While filing bankruptcy does not discharge your student loans or prevent interest from accruing on the loans, there is a ray of hope. Filing bankruptcy will give you a little extra time–up to five years–to get your finances straightened out and possibly catch up to the point where you are able to pay off your student loans! You can do a lot of things in five years if you set your mind to it!
Pursuing the career you took those student loans for may be the key to paying off your loans as well! Don’t let student loans interfere with your goals in life! Contact me for a free consultation. It’s never too soon or too late to seek professional advice on settling your debt!
To cope with the current state of our economy people will often take on extra shifts at work or cut back on frivolous spending. But what about individuals who are retired and their frivolous spending consists solely of buying the grandkids holiday and birthday gifts? That’s right, I’m talking about generous Grandmas and Grandpas here!
The elderly are struggling with debt just as much as the rest of society. A common assumption has been that social security and a good 401(k) plan will be enough to support the elderly after retirement. What I’ve seen happening more and more frequently, however, is elderly folks dipping into their savings for the sake of their children and grandchildren.
Supporting ones children is a hard habit to break. So when Mom and Dad see their son or daughter low on cash, struggling with unemployment, beset with unexpected hospital bills, or in need, the automatic response is to help out.
Lending cash when one is on a fixed income is difficult though. Many elderly men and women turn to borrowing against the equity on their house or relying on credit cards to get by. Unfortunately, both of these methods lead to trouble! Taking out a second mortgage can easily result in foreclosure and missing a few payments on the credit card quickly develops into hefty credit card debt. The elderly may even go without prescribed medication or scrimp on food in an effort to keep up with their bills.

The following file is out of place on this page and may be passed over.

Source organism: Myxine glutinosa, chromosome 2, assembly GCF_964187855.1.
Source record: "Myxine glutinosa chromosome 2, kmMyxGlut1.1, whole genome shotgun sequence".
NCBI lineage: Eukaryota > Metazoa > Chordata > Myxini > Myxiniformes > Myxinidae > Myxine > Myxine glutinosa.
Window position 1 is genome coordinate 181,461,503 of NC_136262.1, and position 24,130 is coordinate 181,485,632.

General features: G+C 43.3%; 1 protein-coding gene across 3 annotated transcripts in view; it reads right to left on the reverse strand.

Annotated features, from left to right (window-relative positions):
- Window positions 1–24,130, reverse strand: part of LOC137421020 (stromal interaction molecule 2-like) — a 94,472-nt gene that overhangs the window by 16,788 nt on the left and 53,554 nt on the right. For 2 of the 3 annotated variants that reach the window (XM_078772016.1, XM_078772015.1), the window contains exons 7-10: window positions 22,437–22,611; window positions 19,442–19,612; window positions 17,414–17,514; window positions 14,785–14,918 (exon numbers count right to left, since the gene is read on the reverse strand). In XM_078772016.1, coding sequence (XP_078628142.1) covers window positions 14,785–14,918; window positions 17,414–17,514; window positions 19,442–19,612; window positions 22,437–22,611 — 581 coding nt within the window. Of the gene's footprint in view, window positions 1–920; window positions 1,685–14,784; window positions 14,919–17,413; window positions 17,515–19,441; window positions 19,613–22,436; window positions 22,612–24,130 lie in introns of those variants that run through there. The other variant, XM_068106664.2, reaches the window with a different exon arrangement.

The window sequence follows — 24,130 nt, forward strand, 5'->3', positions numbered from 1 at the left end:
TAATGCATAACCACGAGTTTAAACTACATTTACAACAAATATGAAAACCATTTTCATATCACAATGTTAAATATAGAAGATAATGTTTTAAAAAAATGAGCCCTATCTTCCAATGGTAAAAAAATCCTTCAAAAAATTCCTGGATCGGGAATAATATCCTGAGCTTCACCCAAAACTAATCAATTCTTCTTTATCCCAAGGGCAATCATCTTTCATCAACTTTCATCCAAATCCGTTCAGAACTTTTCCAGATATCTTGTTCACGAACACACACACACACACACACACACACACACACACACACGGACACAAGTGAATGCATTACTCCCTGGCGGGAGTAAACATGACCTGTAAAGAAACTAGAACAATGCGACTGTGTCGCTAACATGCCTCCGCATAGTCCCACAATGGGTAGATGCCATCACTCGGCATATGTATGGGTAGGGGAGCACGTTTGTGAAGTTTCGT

No one likes the thought of dear old Grandma and Grandpa risking their health and comfortable living during retirement! That’s why it is important that elderly individuals get professional financial advice before it comes to that!
Bankruptcy was designed to give people relief from their debt! Mom and Dad have been taking care of you all your life! It’s probably about time to return the favor. Contact me for a free consultation. Together we will make sure that your elderly loved ones can enjoy their retirement to the fullest!
What if creditors continue to call after your debt has been discharged? (Bankruptcy attorney David Lozano urges you to stand your ground!)
Once your debt has been discharged by the bankruptcy court, creditors and collection agencies are out of luck! Third party collection agencies have been known to contact a person and demand payment even after that person has declared bankruptcy and had his or her debt discharged. Do not fall prey to their subterfuge! By taking responsibility and filing bankruptcy you have cleared your name! That means that anyone calling about debt that has been discharged is out of line!